is a nucleic acid that primes reverse transcription of a gene i beginning at base j. Thus, in many embodiments of the invention, the complement variable domain of each probe is the complement of a nucleic acid that is capable of hybridizing to a different gene of interest i at location or base j and acting as a primer under reverse transcription conditions. For example, where 10 different genes, i.e., genes 1 to 10 are represented on the array and the sequence of interest for each gene begins at base number 50, 60, 70, 80, 90, 100, 110, 120, 130 and 140, respectively (counting from the 5′ end of the mRNA molecule), and each complement variable domain is 20 bases long, the complement variable domains of each distinct probe on the array, i.e., cV1
, will be as follows:
| || |
| || |
| ||Variable Domain ||Sequence |
| || |
| ||cV1 ||Sequence that hybridizes under stringent |
| || ||conditions to bases 50 to 30 of gene 1 |
| ||cV2 ||Sequence that hybridizes under stringent |
| || ||conditions to bases 60 to 40 of gene 2 |
| ||cV3 ||Sequence that hybridizes under stringent |
| || ||conditions to bases 70 to 50 of gene 3 |
| ||cV4 ||Sequence that hybridizes under stringent |
| || ||conditions to bases 80 to 60 of gene 4 |
| ||cV5 ||Sequence that hybridizes under stringent |
| || ||conditions to bases 90 to 70 of gene 5 |
| ||cV6 ||Sequence that hybridizes under stringent |
| || ||conditions to bases 100 to 80 of gene 6 |
| ||cV7 ||Sequence that hybridizes under stringent |
| || ||conditions to bases 110 to 90 of gene 7 |
| ||cV8 ||Sequence that hybridizes under stringent |
| || ||conditions to bases 120 to 100 of gene 8 |
| ||cV9 ||Sequence that hybridizes under stringent |
| || ||conditions to bases 130 to 110 of gene 9 |
| ||cV10 ||Sequence that hybridizes under stringent |
| || ||conditions to bases 140 to 120 of gene 10 |
| || |
While the length of the complement variable domain in the specific example provided above is 20 bases or residues, i.e., 20 nt, the length may vary considerably and will be chosen based on the desired length of the resultant nucleic acids in the to be produced mixture within the synthesis constraints of the subject method. Generally, the length of the complement variable domain will range from about 15 to 40, usually from about 15 to 30 and more usually from about 20 to 25 nt.
As mentioned above, in addition to the unique complement variable domain, each probe nucleic acid present on the array includes a common or shared constant domain 3′ of the complement variable domain. This constant domain typically ranges in length from about 20 to 50, usually from about 20 to 45 and more usually from about 25 to 40 nt. The constant domain typically comprises at least one of the following constant sub-domains: a functional domain; a recognition domain and a linker domain. In many embodiments, each probe contains at least a recognition sub-domain, and optionally a functional domain and/or a linker domain. These constant sub-domains may be grouped together on the probe or separated so as to flank the variable domain of the probe. As such, in certain embodiments these sub-domains are generally arranged in the order of functional domain, recognition domain and linker domain going from the 5′ to the 3′ end of the probe sequence, such that the linker domain is at the 3′ probe terminus and is attached, either directly or indirectly, to the substrate surface of the array. In yet other embodiments, one or more of the domains, e.g., the functional sub-domain, may be present on the 5′ end of the variable domain.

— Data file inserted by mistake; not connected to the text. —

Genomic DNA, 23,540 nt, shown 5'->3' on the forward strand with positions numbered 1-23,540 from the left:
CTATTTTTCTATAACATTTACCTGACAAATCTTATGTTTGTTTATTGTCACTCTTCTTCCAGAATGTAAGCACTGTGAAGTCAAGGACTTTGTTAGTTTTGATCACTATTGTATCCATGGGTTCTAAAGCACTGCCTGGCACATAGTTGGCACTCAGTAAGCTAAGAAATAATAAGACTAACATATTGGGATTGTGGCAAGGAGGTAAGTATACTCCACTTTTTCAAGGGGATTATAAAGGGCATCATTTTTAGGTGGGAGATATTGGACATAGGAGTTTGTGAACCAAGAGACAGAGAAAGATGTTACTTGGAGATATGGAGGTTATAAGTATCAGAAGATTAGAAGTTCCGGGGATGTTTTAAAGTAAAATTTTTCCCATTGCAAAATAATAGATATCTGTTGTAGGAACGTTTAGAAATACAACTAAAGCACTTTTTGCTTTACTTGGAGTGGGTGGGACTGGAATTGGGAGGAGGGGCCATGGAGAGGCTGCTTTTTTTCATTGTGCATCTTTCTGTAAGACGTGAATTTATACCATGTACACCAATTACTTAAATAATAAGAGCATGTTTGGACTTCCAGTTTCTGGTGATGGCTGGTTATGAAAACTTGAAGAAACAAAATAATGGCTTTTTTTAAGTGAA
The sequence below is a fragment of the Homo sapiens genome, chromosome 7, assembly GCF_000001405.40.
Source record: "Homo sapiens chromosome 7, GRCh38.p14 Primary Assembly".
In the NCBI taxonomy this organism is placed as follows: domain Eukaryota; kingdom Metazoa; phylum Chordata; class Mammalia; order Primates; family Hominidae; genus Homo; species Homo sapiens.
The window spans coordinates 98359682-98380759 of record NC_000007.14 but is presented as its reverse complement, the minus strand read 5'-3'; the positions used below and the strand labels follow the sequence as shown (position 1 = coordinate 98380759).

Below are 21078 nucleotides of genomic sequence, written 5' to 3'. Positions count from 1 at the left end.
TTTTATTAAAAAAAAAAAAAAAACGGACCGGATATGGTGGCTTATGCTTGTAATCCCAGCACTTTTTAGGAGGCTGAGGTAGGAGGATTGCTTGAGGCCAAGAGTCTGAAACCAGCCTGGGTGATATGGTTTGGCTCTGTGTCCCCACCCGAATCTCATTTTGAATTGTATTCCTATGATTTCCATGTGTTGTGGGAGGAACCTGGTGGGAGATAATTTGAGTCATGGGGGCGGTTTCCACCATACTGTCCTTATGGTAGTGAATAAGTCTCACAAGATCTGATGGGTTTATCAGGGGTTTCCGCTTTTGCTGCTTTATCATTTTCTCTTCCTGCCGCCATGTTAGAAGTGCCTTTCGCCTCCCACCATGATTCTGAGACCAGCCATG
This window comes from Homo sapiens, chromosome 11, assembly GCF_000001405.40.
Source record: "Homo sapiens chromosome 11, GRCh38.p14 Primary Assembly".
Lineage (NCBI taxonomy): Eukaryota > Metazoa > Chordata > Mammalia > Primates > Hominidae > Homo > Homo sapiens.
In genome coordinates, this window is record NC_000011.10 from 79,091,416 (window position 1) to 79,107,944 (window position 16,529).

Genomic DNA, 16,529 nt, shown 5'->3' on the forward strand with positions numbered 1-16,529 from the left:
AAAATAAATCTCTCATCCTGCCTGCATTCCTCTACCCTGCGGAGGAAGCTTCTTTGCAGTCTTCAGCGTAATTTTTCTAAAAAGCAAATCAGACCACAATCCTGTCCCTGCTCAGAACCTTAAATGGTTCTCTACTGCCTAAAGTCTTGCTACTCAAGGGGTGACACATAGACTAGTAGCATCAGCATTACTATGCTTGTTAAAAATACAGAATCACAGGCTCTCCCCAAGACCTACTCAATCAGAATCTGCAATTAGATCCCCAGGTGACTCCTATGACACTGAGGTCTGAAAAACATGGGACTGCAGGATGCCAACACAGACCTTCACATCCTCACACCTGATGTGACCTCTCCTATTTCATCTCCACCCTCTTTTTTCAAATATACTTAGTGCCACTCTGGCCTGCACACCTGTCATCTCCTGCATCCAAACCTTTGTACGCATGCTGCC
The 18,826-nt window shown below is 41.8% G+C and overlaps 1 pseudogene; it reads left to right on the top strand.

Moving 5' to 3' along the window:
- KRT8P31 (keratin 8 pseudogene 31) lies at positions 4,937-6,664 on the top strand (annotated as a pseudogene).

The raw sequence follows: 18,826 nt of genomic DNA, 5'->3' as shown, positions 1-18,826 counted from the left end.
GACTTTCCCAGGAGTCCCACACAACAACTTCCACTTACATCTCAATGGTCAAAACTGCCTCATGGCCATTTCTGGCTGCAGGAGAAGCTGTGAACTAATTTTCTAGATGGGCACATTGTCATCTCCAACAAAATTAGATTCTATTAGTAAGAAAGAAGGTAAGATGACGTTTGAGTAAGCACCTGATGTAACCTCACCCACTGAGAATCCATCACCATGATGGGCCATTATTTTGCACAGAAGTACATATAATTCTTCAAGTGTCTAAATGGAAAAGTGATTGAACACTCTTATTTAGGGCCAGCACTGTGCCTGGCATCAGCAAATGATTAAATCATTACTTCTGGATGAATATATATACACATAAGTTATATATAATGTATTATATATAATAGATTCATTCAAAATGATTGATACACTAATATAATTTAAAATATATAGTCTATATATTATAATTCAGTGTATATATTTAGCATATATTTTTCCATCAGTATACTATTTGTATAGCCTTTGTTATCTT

The optional functional sub-domain is generally a sequence that imparts or contributes some function to a duplex nucleic acid in which it is present. Functional domains of interest include: polymerase promoter sites, e.g., T3 or T7 RNA polymerase promoter sites, sequences unique with respect to the intended target organism for the array experiment (i.e. unique priming sites) and the like. The length of this functional domain typically ranges from about 10 nt to 40 nt, usually from about 20 nt to 30 nt
The recognition sequence of the constant domain is typically a sequence that, when present in duplex format, is recognized and cleaved by a restriction endonuclease. A large number of restriction endonucleases are known to those of skill in the art. Specific restriction endonuclease recognized sites of interest that may make up the subject recognition sequence include, but are not limited to: Hinc II and the like. Generally, the length of the recognition domain ranges from about 4 nt to 8 nt, usually from about 5 nt to 6 nt
The linker sub-domain of the subject constant domains is optional. The linker domain may be any convenient sequence, including random sequence or a non-polynucleotide chemical linker (e.g. an ethylene glycol-based polyether oligomer), where the sole purpose of the linker domain is to project the other domains of the probe away from the substrate surface. Generally, the linker domain if present, has a length ranging from about 1 to 20, usually from about 1 to 15 and more usually from about 1 to 10, including 5 to 10 nt.
In many, though not all, embodiments, each surface bound probe on the array employed in the subject methods is described by the following formula:
- L is the optional linking domain;
- R is the recognition domain;
- F is the functional domain; and
- cV is the complement variable domain, i.e., the complement of the variable domain, cSij, of the nucleic acid produced by the subject methods to which it hybridizes under stringent conditions;
- where each of these elements are as described above.